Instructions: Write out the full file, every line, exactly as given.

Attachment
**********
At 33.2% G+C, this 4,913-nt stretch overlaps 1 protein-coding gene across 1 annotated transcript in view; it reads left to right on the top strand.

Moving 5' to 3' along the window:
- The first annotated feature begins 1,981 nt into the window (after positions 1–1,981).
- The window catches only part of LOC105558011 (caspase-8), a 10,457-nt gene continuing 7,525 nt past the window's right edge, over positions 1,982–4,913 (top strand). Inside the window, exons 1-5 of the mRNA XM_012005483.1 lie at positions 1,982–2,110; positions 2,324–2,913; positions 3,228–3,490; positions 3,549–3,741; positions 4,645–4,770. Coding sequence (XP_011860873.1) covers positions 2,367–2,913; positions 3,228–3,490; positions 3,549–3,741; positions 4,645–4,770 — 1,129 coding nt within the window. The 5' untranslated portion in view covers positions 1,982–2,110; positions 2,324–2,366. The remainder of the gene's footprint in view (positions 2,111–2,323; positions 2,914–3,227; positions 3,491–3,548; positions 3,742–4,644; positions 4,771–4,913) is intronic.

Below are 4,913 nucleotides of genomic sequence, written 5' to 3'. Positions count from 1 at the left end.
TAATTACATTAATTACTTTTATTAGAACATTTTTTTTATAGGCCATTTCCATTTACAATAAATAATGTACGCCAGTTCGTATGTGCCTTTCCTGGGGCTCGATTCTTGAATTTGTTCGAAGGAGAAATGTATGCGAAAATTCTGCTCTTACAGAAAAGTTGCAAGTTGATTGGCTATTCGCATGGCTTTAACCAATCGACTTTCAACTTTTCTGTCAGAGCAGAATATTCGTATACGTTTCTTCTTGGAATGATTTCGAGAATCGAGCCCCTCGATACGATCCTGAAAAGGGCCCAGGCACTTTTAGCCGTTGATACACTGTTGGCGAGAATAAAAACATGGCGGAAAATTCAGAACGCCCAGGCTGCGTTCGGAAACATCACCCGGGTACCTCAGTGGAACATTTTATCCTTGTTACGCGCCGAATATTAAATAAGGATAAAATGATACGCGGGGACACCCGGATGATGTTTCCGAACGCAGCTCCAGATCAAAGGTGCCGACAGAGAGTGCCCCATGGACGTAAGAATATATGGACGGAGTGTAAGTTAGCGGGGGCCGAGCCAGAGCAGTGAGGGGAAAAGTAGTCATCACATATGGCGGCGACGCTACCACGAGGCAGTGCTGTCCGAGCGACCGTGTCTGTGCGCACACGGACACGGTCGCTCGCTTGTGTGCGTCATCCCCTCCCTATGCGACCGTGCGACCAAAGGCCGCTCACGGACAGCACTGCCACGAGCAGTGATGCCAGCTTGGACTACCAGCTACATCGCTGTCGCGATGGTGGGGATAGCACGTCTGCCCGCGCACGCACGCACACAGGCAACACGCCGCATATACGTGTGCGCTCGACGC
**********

At 33.2% G+C, this 4,913-nt stretch overlaps 1 protein-coding gene across 1 annotated transcript in view; it reads left to right on the top strand.

Moving 5' to 3' along the window:
- The first annotated feature begins 1,981 nt into the window (after positions 1–1,981).
- The window catches only part of LOC105558011 (caspase-8), a 10,457-nt gene continuing 7,525 nt past the window's right edge, over positions 1,982–4,913 (top strand). Inside the window, exons 1-5 of the mRNA XM_012005483.1 lie at positions 1,982–2,110; positions 2,324–2,913; positions 3,228–3,490; positions 3,549–3,741; positions 4,645–4,770. Coding sequence (XP_011860873.1) covers positions 2,367–2,913; positions 3,228–3,490; positions 3,549–3,741; positions 4,645–4,770 — 1,129 coding nt within the window. The 5' untranslated portion in view covers positions 1,982–2,110; positions 2,324–2,366. The remainder of the gene's footprint in view (positions 2,111–2,323; positions 2,914–3,227; positions 3,491–3,548; positions 3,742–4,644; positions 4,771–4,913) is intronic.

Below are 4,913 nucleotides of genomic sequence, written 5' to 3'. Positions count from 1 at the left end.
TAATTACATTAATTACTTTTATTAGAACATTTTTTTTATAGGCCATTTCCATTTACAATAAATAATGTACGCCAGTTCGTATGTGCCTTTCCTGGGGCTCGATTCTTGAATTTGTTCGAAGGAGAAATGTATGCGAAAATTCTGCTCTTACAGAAAAGTTGCAAGTTGATTGGCTATTCGCATGGCTTTAACCAATCGACTTTCAACTTTTCTGTCAGAGCAGAATATTCGTATACGTTTCTTCTTGGAATGATTTCGAGAATCGAGCCCCTCGATACGATCCTGAAAAGGGCCCAGGCACTTTTAGCCGTTGATACACTGTTGGCGAGAATAAAAACATGGCGGAAAATTCAGAACGCCCAGGCTGCGTTCGGAAACATCACCCGGGTACCTCAGTGGAACATTTTATCCTTGTTACGCGCCGAATATTAAATAAGGATAAAATGATACGCGGGGACACCCGGATGATGTTTCCGAACGCAGCTCCAGATCAAAGGTGCCGACAGAGAGTGCCCCATGGACGTAAGAATATATGGACGGAGTGTAAGTTAGCGGGGGCCGAGCCAGAGCAGTGAGGGGAAAAGTAGTCATCACATATGGCGGCGACGCTACCACGAGGCAGTGCTGTCCGAGCGACCGTGTCTGTGCGCACACGGACACGGTCGCTCGCTTGTGTGCGTCATCCCCTCCCTATGCGACCGTGCGACCAAAGGCCGCTCACGGACAGCACTGCCACGAGCAGTGATGCCAGCTTGGACTACCAGCTACATCGCTGTCGCGATGGTGGGGATAGCACGTCTGCCCGCGCACGCACGCACACAGGCAACACGCCGCATATACGTGTGCGCTCGACGC